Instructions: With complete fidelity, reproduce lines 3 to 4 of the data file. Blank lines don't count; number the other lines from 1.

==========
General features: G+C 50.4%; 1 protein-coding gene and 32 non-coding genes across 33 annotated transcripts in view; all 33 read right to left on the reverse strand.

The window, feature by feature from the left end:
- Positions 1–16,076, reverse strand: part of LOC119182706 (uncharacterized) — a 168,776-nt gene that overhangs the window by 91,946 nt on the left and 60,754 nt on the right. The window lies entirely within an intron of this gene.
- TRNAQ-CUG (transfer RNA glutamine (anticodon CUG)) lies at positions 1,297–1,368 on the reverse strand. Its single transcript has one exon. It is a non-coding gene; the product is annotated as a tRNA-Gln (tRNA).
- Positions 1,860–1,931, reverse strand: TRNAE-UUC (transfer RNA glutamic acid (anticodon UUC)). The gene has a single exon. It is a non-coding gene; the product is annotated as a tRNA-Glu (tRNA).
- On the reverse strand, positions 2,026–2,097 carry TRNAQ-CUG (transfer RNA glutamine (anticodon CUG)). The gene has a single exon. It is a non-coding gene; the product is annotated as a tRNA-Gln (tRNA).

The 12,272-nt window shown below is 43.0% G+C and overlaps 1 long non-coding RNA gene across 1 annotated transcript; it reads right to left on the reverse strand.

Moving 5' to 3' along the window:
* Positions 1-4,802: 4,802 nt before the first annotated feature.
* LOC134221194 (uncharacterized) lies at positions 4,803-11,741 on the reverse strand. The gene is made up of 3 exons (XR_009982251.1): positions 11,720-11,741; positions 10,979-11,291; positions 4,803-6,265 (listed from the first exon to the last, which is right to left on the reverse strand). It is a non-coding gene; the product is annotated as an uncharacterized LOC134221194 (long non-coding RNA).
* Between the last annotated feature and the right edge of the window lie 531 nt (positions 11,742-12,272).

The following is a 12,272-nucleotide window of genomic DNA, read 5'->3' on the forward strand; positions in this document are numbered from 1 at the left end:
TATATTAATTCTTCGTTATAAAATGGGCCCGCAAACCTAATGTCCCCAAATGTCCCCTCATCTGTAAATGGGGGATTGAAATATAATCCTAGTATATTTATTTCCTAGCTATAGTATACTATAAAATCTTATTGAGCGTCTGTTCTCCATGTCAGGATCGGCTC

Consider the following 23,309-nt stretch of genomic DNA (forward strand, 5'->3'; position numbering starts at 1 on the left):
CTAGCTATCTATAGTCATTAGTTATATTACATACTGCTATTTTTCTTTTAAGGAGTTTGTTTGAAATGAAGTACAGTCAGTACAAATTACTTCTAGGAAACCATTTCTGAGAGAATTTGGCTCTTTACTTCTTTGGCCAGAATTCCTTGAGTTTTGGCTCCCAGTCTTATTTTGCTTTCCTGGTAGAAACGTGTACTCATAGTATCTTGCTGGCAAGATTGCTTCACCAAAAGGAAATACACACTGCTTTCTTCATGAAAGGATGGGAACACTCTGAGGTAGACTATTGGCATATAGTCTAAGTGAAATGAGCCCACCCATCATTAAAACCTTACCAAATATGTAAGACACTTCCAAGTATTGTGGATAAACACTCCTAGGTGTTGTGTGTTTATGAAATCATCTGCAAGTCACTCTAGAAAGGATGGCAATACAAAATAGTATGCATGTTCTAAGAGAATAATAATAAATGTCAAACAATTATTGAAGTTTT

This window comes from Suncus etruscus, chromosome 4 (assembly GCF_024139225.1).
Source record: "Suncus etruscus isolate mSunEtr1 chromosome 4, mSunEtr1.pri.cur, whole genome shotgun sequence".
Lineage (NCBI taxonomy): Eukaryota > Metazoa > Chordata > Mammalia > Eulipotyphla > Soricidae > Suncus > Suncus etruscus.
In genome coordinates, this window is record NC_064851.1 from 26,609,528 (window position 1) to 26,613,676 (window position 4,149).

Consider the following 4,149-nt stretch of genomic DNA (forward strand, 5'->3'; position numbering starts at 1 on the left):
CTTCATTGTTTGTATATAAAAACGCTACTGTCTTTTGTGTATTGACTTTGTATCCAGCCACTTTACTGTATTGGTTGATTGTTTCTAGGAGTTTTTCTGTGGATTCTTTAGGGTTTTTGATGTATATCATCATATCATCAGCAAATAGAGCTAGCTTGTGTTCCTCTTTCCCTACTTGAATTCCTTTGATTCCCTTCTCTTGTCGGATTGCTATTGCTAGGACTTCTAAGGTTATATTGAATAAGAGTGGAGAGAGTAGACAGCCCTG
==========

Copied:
- Positions 1–16,076, reverse strand: part of LOC119182706 (uncharacterized) — a 168,776-nt gene that overhangs the window by 91,946 nt on the left and 60,754 nt on the right. The window lies entirely within an intron of this gene.
- TRNAQ-CUG (transfer RNA glutamine (anticodon CUG)) lies at positions 1,297–1,368 on the reverse strand. Its single transcript has one exon. It is a non-coding gene; the product is annotated as a tRNA-Gln (tRNA).